(I am also writing several other books as I begin to look for an agent for my first book. As my Auntie Susie might say, “Go-o-o-o-lly! That’s a lot of books.")
The interviews that I’m conducting help me see that I am not alone. My experience is not unique, and others understand my perspective. I am interviewing my peeps.
In the fall, I interviewed a Salvadoran doctor who had experienced Guillain Barré, an auto immune disease. In this disease, one’s immune system is triggered by one of many things, such as a virus, immunizations, or bacteria. In this case the immune system makes a mistake and starts to attack the person’s own peripheral nerves. The illness starts in the toes or fingers, usually the toes, and moves up, including muscles in the chest so you can’t breathe. Because the nerves aren’t working, the muscles don’t work, and if it’s not treated immediately, a person’s lungs can stop working and the person can suffocate. With treatment, a person can recover almost completely. This doctor said that he was 99% cured.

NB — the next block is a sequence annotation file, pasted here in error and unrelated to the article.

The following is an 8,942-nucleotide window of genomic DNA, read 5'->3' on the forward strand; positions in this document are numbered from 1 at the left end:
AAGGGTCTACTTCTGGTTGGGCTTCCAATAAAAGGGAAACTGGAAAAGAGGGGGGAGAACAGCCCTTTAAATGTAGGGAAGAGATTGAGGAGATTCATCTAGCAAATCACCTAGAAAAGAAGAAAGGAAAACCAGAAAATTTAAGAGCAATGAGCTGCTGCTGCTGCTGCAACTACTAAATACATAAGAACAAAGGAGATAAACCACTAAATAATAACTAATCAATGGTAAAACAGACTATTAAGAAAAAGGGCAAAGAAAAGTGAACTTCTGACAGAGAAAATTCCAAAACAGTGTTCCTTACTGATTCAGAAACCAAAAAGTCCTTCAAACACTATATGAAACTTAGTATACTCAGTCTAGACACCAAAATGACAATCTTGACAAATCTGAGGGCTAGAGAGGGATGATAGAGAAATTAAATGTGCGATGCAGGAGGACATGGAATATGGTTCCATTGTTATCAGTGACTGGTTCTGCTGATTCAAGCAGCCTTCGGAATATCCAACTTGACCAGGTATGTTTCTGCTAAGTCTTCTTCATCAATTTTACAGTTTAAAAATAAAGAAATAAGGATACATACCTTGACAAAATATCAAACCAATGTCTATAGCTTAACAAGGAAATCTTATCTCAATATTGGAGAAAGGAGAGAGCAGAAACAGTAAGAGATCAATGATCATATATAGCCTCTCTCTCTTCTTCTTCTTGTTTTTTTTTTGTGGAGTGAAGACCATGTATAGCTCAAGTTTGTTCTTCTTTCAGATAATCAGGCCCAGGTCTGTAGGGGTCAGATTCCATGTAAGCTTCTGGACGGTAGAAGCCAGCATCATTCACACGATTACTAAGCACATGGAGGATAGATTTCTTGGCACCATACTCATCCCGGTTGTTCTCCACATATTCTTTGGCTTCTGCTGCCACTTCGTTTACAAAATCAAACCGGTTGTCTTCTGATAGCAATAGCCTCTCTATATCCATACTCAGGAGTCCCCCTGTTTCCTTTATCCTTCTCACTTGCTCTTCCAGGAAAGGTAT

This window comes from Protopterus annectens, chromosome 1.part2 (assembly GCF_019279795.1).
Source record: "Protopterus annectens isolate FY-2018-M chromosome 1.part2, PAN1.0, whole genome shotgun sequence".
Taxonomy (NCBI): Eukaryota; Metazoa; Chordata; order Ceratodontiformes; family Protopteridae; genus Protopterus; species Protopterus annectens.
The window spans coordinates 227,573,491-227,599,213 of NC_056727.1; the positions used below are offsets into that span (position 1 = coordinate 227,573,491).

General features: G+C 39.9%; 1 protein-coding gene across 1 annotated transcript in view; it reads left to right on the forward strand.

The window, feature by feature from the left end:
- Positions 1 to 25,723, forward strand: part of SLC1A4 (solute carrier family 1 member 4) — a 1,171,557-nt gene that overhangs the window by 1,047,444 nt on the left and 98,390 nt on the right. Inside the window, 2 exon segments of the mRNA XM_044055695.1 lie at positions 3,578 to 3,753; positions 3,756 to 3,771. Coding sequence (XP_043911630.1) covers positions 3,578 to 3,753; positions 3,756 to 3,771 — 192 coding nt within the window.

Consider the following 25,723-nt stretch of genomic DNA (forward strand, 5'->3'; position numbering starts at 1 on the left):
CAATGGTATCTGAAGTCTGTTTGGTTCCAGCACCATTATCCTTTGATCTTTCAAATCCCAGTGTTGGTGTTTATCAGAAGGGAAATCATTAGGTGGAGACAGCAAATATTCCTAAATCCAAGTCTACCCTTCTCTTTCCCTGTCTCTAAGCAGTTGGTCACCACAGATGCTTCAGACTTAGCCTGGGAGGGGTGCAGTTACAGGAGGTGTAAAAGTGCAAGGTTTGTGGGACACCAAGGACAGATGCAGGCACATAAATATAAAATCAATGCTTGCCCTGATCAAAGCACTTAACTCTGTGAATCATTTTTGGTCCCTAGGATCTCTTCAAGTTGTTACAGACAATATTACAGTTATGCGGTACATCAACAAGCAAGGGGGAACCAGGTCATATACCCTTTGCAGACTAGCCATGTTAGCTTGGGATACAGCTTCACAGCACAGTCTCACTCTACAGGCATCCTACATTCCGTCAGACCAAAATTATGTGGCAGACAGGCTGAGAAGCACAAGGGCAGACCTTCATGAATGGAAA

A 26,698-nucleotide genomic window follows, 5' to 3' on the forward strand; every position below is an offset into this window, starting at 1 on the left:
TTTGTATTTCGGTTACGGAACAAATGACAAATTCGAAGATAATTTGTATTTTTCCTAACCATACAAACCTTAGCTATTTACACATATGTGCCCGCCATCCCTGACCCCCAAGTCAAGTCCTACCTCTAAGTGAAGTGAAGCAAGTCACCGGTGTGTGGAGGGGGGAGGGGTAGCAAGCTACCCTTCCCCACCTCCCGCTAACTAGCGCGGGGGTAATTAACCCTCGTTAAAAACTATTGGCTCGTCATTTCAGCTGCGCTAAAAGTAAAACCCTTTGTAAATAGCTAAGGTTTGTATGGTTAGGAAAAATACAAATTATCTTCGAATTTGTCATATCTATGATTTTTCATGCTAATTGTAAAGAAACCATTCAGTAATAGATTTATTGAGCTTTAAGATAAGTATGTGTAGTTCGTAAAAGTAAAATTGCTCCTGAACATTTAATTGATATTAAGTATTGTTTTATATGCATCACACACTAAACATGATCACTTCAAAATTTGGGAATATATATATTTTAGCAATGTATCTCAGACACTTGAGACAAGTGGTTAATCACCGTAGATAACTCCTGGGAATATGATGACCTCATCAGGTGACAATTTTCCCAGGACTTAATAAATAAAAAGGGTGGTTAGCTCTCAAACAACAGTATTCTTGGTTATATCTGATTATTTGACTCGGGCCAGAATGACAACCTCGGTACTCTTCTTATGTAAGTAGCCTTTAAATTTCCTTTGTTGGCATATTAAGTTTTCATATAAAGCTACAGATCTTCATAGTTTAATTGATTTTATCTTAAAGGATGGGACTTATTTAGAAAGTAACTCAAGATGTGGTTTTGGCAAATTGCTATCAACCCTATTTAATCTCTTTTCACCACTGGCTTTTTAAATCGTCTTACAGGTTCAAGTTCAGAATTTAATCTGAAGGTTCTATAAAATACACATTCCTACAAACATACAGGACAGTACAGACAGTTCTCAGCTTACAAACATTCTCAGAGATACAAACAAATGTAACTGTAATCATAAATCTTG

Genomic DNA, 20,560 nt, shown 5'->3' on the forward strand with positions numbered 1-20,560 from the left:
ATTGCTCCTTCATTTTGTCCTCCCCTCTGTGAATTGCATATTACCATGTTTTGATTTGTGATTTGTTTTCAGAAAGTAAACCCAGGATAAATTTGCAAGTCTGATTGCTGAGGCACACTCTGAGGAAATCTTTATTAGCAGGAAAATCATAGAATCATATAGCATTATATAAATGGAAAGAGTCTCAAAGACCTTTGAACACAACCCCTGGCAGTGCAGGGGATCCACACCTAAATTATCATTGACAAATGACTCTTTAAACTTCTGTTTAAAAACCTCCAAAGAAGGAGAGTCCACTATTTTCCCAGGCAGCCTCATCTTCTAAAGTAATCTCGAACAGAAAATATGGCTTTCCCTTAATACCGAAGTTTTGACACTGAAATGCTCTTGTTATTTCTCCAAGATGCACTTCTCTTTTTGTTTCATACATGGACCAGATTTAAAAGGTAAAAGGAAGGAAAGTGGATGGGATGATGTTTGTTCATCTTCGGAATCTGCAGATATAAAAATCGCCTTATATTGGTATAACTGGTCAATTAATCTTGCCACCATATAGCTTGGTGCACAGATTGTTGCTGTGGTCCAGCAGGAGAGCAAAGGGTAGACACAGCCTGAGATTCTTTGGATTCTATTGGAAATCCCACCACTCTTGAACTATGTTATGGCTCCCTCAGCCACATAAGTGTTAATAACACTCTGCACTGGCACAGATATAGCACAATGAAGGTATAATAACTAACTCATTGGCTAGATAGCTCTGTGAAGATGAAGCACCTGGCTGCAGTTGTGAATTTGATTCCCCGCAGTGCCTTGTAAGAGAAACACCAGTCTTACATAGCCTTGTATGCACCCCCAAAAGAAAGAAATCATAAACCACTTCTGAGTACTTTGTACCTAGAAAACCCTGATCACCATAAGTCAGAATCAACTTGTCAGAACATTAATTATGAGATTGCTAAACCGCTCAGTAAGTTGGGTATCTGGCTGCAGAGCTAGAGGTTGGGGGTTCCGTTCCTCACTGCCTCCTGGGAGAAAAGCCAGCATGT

In our interview, he said, “I suspect, Mary, that though you’re interviewing me, you have gained new avenues of exploration in your own life. A patient can become a victim in the face of adversity. I suppose that this whole process for you is about finding meaning in your own life.